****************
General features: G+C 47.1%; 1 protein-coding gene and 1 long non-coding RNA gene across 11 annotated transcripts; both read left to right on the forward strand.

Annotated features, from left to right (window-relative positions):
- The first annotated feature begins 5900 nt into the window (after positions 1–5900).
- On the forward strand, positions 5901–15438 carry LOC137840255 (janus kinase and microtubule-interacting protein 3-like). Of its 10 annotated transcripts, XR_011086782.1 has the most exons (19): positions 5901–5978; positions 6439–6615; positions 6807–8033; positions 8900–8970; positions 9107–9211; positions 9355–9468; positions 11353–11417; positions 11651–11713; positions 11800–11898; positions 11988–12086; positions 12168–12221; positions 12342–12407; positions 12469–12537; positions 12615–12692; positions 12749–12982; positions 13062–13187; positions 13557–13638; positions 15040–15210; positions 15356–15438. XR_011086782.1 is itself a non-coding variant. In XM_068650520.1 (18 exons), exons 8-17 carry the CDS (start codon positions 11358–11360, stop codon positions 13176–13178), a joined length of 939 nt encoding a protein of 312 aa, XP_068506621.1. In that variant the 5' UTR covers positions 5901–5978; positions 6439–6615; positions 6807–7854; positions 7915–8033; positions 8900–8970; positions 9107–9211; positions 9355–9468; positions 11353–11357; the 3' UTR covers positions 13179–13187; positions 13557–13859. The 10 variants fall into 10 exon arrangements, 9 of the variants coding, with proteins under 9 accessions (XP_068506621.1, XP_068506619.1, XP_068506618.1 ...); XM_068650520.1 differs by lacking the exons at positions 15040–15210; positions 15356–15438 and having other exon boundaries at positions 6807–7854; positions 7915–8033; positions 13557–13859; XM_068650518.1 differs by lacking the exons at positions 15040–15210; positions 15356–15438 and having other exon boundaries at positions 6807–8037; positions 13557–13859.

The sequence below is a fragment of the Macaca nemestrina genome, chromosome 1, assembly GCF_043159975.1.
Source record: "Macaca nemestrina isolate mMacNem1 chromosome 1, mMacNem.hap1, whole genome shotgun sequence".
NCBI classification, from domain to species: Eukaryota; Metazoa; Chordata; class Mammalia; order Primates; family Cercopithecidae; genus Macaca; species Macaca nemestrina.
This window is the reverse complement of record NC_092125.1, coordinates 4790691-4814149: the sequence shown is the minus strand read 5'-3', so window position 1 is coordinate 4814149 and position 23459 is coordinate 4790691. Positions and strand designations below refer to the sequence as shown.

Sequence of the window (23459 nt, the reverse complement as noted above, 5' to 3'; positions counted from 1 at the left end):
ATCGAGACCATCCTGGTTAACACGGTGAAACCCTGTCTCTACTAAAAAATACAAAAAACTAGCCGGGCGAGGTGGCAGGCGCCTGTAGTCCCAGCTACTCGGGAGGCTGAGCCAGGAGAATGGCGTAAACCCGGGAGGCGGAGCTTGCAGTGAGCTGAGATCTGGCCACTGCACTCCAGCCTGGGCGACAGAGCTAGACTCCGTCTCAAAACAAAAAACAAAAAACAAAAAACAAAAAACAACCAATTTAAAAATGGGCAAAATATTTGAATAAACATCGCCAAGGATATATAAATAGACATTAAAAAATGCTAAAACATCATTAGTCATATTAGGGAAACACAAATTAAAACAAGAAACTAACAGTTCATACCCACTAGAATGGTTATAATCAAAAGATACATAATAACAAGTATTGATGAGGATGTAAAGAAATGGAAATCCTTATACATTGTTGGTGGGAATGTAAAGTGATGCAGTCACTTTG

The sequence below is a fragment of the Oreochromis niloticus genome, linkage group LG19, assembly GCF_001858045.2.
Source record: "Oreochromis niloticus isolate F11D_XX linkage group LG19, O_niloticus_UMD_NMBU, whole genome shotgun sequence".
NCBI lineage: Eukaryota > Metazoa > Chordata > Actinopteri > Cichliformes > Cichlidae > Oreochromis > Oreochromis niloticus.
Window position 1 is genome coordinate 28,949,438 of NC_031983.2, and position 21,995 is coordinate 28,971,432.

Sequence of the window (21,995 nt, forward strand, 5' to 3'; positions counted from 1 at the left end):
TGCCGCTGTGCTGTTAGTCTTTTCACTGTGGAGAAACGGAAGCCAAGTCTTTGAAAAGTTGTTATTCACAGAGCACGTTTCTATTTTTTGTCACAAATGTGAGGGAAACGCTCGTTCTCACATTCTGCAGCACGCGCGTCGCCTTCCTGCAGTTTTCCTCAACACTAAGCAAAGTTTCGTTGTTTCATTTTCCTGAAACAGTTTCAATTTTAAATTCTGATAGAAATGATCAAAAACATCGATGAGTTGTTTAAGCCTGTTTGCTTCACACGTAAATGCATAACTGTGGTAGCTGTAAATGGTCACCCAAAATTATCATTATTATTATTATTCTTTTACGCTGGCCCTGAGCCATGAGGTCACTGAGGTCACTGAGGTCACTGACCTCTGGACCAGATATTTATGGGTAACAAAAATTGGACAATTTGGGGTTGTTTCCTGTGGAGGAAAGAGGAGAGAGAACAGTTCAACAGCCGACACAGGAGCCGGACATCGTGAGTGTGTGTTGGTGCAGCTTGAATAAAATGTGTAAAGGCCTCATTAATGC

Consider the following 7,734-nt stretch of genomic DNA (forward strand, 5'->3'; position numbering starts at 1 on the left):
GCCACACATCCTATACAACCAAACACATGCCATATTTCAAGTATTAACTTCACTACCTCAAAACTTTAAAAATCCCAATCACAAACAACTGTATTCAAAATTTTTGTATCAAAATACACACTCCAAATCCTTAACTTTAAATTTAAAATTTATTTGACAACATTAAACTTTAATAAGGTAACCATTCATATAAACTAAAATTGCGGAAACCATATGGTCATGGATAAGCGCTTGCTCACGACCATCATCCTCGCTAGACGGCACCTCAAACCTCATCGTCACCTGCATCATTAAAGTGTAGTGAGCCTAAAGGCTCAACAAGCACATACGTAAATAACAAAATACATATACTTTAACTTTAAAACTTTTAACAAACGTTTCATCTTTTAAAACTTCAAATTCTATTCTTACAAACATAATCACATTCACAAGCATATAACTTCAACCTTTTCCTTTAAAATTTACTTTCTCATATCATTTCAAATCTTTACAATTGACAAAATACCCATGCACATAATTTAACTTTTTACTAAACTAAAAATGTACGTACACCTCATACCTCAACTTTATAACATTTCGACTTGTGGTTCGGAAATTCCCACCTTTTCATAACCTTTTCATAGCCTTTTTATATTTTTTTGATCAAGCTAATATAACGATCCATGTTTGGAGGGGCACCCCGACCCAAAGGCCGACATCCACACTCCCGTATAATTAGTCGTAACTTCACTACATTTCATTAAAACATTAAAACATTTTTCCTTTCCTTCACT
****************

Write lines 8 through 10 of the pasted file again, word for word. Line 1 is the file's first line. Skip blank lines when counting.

This window is the reverse complement of record NC_092125.1, coordinates 4790691-4814149: the sequence shown is the minus strand read 5'-3', so window position 1 is coordinate 4814149 and position 23459 is coordinate 4790691. Positions and strand designations below refer to the sequence as shown.

Sequence of the window (23459 nt, the reverse complement as noted above, 5' to 3'; positions counted from 1 at the left end):
ATCGAGACCATCCTGGTTAACACGGTGAAACCCTGTCTCTACTAAAAAATACAAAAAACTAGCCGGGCGAGGTGGCAGGCGCCTGTAGTCCCAGCTACTCGGGAGGCTGAGCCAGGAGAATGGCGTAAACCCGGGAGGCGGAGCTTGCAGTGAGCTGAGATCTGGCCACTGCACTCCAGCCTGGGCGACAGAGCTAGACTCCGTCTCAAAACAAAAAACAAAAAACAAAAAACAAAAAACAACCAATTTAAAAATGGGCAAAATATTTGAATAAACATCGCCAAGGATATATAAATAGACATTAAAAAATGCTAAAACATCATTAGTCATATTAGGGAAACACAAATTAAAACAAGAAACTAACAGTTCATACCCACTAGAATGGTTATAATCAAAAGATACATAATAACAAGTATTGATGAGGATGTAAAGAAATGGAAATCCTTATACATTGTTGGTGGGAATGTAAAGTGATGCAGTCACTTTG